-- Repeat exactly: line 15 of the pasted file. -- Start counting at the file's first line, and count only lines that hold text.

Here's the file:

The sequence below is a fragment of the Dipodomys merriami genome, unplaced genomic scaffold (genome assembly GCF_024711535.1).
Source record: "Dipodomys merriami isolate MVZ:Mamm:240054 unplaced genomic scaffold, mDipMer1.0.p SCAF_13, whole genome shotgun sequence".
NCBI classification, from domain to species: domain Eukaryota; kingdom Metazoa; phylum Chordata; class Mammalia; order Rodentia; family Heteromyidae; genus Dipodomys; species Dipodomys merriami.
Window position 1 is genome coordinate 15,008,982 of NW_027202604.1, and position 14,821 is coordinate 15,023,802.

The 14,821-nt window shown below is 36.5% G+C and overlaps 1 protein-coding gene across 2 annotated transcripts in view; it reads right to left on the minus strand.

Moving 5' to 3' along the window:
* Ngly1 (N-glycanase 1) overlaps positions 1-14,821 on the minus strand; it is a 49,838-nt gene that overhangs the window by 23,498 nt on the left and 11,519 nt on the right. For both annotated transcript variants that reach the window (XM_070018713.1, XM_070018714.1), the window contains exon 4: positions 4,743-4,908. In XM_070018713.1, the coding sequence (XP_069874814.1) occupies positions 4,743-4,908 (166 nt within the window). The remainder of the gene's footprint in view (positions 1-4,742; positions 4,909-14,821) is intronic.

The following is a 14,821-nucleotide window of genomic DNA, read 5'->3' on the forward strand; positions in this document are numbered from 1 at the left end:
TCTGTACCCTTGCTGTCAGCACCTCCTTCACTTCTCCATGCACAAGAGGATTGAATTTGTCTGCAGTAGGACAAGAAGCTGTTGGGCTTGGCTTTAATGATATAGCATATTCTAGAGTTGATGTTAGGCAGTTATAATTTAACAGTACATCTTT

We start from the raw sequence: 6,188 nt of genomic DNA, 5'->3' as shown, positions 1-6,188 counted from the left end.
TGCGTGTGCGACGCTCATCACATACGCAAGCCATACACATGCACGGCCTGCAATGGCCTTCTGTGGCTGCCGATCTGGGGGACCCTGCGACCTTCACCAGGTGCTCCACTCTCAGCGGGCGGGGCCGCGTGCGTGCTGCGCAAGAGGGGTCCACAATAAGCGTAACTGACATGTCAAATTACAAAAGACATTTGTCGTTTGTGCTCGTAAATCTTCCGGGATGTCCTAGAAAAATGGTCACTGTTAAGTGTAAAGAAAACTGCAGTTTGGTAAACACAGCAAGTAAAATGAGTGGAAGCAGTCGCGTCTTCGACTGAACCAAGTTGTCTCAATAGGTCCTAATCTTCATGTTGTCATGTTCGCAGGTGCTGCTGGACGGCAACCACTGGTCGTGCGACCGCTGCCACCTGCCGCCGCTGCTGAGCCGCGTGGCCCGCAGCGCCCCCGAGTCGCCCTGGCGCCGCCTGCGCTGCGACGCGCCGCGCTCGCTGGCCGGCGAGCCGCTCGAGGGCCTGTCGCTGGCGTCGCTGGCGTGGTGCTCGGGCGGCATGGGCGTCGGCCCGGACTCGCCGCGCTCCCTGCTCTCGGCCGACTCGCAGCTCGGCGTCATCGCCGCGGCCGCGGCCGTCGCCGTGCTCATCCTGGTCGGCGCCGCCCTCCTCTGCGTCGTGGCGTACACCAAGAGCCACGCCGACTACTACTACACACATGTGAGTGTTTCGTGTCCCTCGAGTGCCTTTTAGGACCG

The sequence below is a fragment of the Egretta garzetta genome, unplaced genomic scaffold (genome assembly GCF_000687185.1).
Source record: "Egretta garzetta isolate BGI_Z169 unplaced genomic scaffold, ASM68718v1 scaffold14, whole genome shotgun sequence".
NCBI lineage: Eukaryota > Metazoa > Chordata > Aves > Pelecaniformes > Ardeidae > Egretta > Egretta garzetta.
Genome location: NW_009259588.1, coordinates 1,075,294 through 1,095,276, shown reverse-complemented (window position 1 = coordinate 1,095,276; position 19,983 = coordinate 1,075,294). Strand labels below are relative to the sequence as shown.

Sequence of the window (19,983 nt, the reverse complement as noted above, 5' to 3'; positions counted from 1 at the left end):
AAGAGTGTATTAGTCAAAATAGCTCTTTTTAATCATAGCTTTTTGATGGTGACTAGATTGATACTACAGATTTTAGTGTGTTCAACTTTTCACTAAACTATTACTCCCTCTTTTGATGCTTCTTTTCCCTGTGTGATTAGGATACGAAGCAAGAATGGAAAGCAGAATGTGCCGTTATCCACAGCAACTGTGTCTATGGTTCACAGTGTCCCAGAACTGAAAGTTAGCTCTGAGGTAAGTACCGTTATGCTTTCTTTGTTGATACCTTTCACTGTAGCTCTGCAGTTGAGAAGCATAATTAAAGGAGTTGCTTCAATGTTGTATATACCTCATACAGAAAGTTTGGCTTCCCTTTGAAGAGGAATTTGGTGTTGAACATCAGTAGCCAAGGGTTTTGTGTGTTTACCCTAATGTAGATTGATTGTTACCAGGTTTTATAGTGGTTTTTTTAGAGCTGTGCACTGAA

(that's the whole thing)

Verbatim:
Genome location: NW_009259588.1, coordinates 1,075,294 through 1,095,276, shown reverse-complemented (window position 1 = coordinate 1,095,276; position 19,983 = coordinate 1,075,294). Strand labels below are relative to the sequence as shown.